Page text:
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We all know that married men live longer (and suffer more!), but what causes single guys to live such short lives? Too much steak and not enough exercise? Crying themselves to sleep every night? Harvard Medical School's researchers believe they have your answer.
Men who face plenty of competition to find a mate have slightly shorter lives than those who don't.
New research shows that gender imbalance, when men outnumber women, affects male longevity by an average of about three months.
Although the link between gender ratio and longevity has been shown in animals, the study published in the journal Demography is thought to be the first to show the impact in humans.
"If you're having a hard time finding a mate, it winds up affecting your body and how long you live," said Professor Nicholas Christakis, of Harvard Medical School.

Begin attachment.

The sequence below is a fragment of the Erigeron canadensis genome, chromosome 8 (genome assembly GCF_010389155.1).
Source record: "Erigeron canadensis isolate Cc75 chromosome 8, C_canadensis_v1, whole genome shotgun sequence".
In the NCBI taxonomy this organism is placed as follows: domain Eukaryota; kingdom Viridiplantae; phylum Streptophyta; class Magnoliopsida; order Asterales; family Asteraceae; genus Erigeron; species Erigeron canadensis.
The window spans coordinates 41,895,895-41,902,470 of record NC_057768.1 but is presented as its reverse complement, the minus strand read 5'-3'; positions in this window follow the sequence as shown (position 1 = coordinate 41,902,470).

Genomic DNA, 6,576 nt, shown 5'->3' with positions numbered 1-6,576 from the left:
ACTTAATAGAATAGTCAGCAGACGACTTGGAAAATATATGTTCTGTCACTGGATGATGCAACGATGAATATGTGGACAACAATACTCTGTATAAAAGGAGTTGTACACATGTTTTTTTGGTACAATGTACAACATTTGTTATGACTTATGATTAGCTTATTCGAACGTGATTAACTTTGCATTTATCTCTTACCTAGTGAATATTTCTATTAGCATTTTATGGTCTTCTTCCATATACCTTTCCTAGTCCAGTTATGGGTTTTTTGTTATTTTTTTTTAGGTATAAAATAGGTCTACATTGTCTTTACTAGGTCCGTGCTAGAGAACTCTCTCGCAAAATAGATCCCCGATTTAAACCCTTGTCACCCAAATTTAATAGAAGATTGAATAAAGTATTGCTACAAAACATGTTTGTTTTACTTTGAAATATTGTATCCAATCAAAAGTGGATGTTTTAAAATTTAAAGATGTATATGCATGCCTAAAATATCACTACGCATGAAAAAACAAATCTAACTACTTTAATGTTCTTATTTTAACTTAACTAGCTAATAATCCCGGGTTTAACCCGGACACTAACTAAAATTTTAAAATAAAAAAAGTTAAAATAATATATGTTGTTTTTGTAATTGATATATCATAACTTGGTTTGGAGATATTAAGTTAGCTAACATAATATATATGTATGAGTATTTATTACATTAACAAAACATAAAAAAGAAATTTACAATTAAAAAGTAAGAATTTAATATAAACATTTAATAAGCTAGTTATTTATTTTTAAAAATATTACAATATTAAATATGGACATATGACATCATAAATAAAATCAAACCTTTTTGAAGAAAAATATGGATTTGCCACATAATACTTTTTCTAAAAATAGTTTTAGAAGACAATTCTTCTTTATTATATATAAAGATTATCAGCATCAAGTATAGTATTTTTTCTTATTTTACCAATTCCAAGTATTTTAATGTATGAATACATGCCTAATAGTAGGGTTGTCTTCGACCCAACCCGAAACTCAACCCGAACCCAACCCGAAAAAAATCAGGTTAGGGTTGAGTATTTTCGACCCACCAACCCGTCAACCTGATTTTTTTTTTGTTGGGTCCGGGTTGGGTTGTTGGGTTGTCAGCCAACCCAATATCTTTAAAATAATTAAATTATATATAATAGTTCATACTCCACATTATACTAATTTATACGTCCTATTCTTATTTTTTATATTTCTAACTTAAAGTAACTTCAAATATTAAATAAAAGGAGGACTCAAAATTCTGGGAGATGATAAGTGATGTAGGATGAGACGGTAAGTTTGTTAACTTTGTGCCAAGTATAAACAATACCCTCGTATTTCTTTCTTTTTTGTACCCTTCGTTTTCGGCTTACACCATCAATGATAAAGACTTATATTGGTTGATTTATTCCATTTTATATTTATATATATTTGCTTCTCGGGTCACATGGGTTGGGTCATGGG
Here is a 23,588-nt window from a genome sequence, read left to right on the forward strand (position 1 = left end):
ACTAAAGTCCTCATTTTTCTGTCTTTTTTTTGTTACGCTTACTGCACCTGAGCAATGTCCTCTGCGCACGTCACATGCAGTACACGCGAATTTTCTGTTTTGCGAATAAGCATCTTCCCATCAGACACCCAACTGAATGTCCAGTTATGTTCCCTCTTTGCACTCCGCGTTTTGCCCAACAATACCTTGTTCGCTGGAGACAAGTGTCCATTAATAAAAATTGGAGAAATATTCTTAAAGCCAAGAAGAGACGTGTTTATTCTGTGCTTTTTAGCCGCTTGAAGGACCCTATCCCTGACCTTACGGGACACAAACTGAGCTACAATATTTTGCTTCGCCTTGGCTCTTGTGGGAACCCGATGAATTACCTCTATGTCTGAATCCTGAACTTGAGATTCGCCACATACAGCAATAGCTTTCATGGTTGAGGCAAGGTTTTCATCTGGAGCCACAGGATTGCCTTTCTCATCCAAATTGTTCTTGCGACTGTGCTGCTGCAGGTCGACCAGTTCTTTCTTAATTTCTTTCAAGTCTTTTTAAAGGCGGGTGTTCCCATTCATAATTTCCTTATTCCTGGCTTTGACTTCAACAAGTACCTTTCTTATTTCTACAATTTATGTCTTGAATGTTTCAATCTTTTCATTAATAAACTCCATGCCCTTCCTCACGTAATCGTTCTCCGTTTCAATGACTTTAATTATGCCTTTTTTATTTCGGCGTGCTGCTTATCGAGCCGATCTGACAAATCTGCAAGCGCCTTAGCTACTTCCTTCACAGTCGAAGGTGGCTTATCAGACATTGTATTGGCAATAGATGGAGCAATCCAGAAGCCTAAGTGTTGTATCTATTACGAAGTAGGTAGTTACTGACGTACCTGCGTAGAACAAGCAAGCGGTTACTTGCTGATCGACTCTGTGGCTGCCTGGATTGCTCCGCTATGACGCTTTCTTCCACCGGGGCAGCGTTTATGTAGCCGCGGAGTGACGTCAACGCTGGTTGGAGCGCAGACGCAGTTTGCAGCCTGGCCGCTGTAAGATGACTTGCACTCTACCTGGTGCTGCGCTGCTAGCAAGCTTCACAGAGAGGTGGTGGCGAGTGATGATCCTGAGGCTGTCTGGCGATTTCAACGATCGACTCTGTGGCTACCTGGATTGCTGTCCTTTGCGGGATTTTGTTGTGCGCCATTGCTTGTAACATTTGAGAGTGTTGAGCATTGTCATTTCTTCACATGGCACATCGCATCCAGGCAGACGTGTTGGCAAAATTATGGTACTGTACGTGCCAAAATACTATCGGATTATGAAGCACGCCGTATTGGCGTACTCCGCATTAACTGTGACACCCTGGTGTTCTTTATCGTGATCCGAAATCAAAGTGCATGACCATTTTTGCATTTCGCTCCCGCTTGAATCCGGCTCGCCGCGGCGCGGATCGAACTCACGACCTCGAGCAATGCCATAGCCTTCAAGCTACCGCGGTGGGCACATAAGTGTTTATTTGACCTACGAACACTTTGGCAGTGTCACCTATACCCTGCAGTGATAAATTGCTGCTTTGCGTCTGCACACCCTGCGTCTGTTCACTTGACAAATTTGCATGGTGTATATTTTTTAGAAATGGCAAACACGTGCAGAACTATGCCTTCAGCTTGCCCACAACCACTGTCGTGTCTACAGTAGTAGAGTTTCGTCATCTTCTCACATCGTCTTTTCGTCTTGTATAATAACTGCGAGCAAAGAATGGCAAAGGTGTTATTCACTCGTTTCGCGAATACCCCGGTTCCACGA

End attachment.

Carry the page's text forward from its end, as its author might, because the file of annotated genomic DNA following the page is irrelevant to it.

Three months may not seem like much, he added, but it is comparable to the effects of taking a daily aspirin, or engaging in moderate exercise.
"A 65-year-old man is typically expected to live another 15.4 years. Removing three months from this block of time is significant," he explained. [Yahoo! News]
What does a 65-year-old man care about three months when he still gets to live to 78? But I guess it's understandable that most people don't want to die a day shorter than they have to, although this is still no reason to "settle" on a loveless marriage.